John C is a Facebook friend who, judging from his Ducatiphyllic posts, is pretty well connected in that world. I messaged him to ask if he had any ideas where I could source a center stand or even borrow one long enough to duplicate it. He volunteered that he’d had to Helicoil the sidestand mount on one of his own Ducs.
Quentin, who spent a decade or so traveling across the United States training Ducati dealer techs (and who owns a first-gen Multistrada himself) wrote me to say that it was a fairly common problem, usually fixed by drilling out the hole and putting in a threaded insert. He told me he preferred solid Time-Sert type inserts over Helicoils, and warned me to be careful, since penetrating the cases would, at the very least, necessitate a really expensive repair.
Remember my friend who first went to look at the bike while I was in Halifax? I bitched to him about mounting a kickstand to the crankcases. He found that hurtful, and pointed out that bolting stuff to the cases was “…part of Doctor T’s original concept — it goes back to the Pantah!”
“If you’re going to complain about stuff like that,” he said, “you never should’ve bought a Ducati in the first place.”
I had to admit, he had a point.
Last, but not least, I called my friend and noted Vincent restorer Stephen Pate, who told me that his favorite way of solving this problem was to ream out the hole, machine a very slightly oversize slug from aluminum billet, freeze it, press fit it into the hole, and then weld around the perimeter of the slug.
“That way,” he explained, “you get to drill and tap into billet.”
When you typically work on six-figure bikes, your idea of what constitutes a reasonable repair shifts.
Two things irked me about this problem: The first was that stripping those kickstand mounting holes is obviously a known issue. A smart guy could’ve negotiated a lower price. The second was the suspicion that I’d been played by the seller, who pointed out a few far more minor flaws.
In the manner of a CSI investigator, I removed the left footrest hanger bolts, which allowed me to pivot the hanger and footrest out of the way and remove the kickstand mounting plate to expose the bolt holes. It became clear that at some point in the past the front bolt had vibrated out and been replaced by a shorter one. I’m still learning at this motorcycle game and one thing I learned over the last few weeks is that larger-pitch bolts (like the ones we’re talking about here: metric 10 x 1.50) are more prone to shaking out.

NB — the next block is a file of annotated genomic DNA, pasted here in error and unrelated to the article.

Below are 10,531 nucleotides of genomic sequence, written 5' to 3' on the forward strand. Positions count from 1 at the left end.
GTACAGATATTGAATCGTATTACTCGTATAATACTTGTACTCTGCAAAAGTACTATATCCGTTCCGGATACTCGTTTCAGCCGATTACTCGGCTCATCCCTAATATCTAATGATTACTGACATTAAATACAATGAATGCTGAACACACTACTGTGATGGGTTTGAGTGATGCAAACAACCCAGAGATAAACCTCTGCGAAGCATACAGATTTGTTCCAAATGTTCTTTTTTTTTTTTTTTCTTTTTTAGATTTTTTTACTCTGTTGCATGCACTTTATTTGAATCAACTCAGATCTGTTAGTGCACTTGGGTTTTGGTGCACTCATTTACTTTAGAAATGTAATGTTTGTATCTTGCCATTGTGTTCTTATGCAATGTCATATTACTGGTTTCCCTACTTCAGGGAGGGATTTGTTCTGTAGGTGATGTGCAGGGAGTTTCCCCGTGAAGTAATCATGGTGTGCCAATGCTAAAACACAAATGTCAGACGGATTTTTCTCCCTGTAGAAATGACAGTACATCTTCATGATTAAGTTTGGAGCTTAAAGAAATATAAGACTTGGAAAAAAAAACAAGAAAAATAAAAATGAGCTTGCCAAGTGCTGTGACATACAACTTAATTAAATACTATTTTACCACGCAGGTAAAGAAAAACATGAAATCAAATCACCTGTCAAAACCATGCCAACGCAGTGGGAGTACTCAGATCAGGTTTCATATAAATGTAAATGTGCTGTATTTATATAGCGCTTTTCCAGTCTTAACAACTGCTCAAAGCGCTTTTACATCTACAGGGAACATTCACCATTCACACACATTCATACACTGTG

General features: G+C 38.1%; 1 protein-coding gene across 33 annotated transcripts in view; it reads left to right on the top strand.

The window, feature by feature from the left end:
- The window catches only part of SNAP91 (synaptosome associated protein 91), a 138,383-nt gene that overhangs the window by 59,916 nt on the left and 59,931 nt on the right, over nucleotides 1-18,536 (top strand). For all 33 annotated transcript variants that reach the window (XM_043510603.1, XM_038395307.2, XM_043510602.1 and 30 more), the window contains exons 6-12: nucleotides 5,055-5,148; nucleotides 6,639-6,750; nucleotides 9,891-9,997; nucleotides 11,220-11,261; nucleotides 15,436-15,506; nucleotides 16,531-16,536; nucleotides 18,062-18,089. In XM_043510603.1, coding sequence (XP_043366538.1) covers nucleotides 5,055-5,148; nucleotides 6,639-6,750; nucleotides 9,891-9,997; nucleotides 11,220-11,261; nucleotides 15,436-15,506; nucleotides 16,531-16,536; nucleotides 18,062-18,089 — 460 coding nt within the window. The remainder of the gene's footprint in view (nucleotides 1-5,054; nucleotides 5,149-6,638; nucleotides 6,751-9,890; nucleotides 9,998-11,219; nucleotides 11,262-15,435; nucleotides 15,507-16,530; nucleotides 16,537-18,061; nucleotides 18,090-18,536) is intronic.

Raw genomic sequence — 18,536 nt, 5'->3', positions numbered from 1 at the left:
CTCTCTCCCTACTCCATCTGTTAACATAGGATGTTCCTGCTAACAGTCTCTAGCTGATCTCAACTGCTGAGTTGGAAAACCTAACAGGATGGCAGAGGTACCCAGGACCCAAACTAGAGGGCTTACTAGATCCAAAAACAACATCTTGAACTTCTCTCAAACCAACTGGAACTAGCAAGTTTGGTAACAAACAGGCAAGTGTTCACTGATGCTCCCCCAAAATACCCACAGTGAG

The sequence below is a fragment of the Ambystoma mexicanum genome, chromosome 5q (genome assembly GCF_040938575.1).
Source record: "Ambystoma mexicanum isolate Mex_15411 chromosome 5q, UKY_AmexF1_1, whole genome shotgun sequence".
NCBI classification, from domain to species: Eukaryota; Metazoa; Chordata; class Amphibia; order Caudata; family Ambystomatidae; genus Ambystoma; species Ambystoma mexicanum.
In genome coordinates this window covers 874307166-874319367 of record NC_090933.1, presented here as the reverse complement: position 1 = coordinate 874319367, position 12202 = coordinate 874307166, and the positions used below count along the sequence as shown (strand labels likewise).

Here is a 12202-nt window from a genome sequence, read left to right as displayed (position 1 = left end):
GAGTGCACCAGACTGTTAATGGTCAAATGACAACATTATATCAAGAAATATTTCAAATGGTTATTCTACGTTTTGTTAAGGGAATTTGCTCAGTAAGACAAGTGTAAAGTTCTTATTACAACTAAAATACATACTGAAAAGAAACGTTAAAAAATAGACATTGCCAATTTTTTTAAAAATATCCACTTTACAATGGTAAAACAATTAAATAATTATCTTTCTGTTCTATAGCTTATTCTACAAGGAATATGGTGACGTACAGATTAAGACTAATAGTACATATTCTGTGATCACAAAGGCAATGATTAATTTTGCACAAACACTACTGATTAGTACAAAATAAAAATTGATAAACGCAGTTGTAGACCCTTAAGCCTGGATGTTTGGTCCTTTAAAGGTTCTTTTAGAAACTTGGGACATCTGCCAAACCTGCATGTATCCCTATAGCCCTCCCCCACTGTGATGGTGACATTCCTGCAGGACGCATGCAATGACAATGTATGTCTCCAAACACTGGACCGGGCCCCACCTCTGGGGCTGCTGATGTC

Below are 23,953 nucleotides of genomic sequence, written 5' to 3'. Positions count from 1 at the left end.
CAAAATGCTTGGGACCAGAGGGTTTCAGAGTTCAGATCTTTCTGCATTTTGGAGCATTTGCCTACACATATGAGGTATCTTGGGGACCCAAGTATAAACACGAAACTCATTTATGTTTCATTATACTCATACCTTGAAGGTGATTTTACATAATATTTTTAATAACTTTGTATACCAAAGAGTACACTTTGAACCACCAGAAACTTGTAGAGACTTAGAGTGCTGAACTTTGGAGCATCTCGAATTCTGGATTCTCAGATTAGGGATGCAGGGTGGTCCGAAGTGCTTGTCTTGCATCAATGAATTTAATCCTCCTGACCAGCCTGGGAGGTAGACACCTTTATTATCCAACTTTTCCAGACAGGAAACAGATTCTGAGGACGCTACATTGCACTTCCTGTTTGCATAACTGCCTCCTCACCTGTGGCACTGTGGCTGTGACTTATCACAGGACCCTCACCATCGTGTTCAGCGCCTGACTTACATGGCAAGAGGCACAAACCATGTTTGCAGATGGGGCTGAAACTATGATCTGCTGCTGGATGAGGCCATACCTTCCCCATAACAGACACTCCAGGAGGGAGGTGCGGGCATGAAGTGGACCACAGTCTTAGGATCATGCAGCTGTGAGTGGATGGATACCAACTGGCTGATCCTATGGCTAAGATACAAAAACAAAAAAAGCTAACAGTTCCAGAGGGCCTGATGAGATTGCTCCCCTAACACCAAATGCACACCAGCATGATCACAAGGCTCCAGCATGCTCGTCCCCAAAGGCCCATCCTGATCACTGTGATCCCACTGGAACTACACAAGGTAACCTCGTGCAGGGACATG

Anyway, the shorter bolt had stripped the hole and, judging from the crap that came out with it, been JB Welded back in place. Luckily, Reno’s Powersports, in Kansas City, had a genuine Ducati fastener in stock, and it cost (shockingly) less than a buck.
More good news was that the case, after cleaning, certainly looked repairable. I sent Stephen Pate a photo and he immediately changed his assessment of the repair’s degree of difficulty. His actual wording was, “This is a pee-pee, ka-ka, baby-level problem. Put a Time-Sert in there, Loctite the fuck out of it and you’ll never have another issue. Just put checking those bolts on your service checklist.”
“Service checklist?” I thought. “What a great idea.” Then, I remembered who I am, and I laughed.
While I awaited the delivery of a Time-Sert kit, I had a few sleepless nights mentally rehearsing a repair that would begin with me taking a large drill bit to a piece of aluminum that Ducati sells for $4,500. It occurred to me that I should probably stick a cyanide capsule between my cheek and gum, so that if oil suddenly squirted out of the Ducati’s case, I could just bite into the pill and die.
No need for suicide this time. I hand-cut it to final size and then tapped the hole. The insert went in with red Loctite, and the bolt went into that with blue stuff. (I hope that I never have to remove the kickstand mounting plate again, but if I do, I’d rather have the bolt come out of the insert than have the insert come out of the cases.)
At the end of the procedure, both bolts were torqued to the factory’s 36 Newton-meter spec and the kickstand no longer has play. I’m now another one of the Multistrada owners who’s been saved by a threaded insert, which should mean that the fastener’s now stronger than stock.
Maybe my friend’s right. I shouldn’t be mad at Ducati for bolting the kickstand straight to the cases. Still, it was frustrating to have such a low-tech, blacksmithy part fail and render the motorcycle basically unusable. In situations like this, I am not satisfied with just repairing the damage; I’m not happy unless I’ve rectified the condition that led to the damage. So I also fabricated a little aluminum spacer that changes the angle of the kickstand in order to reduce stress on the mount.
No disrespect, Doctor T.